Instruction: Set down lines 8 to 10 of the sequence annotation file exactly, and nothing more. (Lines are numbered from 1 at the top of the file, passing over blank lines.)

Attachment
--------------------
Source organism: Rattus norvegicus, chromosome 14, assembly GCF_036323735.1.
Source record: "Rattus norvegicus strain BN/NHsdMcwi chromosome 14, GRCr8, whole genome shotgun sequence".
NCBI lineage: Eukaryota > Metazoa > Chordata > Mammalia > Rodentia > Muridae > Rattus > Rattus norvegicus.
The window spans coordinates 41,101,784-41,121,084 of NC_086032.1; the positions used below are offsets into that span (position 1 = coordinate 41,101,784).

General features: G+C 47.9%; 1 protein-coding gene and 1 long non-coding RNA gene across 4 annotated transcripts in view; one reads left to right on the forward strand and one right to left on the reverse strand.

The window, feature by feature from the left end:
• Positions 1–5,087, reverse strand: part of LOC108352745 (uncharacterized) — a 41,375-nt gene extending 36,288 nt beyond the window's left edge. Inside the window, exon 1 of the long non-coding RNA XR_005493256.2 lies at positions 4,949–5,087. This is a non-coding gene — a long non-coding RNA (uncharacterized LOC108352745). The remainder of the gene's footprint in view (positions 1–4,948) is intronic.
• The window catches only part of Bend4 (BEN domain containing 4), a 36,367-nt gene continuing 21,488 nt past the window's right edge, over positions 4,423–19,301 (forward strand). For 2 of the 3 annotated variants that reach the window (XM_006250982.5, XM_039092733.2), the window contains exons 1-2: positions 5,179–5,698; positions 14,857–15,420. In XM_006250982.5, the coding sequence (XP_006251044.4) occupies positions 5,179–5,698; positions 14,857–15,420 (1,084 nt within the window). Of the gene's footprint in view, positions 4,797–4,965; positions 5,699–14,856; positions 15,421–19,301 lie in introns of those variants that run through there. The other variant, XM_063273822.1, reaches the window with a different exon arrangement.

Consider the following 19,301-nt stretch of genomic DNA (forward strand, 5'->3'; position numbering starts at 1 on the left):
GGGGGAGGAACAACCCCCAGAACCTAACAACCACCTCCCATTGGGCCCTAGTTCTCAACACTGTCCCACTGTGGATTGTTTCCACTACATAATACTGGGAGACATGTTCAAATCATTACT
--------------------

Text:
• The window catches only part of Bend4 (BEN domain containing 4), a 36,367-nt gene continuing 21,488 nt past the window's right edge, over positions 4,423–19,301 (forward strand). For 2 of the 3 annotated variants that reach the window (XM_006250982.5, XM_039092733.2), the window contains exons 1-2: positions 5,179–5,698; positions 14,857–15,420. In XM_006250982.5, the coding sequence (XP_006251044.4) occupies positions 5,179–5,698; positions 14,857–15,420 (1,084 nt within the window). Of the gene's footprint in view, positions 4,797–4,965; positions 5,699–14,856; positions 15,421–19,301 lie in introns of those variants that run through there. The other variant, XM_063273822.1, reaches the window with a different exon arrangement.

Consider the following 19,301-nt stretch of genomic DNA (forward strand, 5'->3'; position numbering starts at 1 on the left):
GGGGGAGGAACAACCCCCAGAACCTAACAACCACCTCCCATTGGGCCCTAGTTCTCAACACTGTCCCACTGTGGATTGTTTCCACTACATAATACTGGGAGACATGTTCAAATCATTACT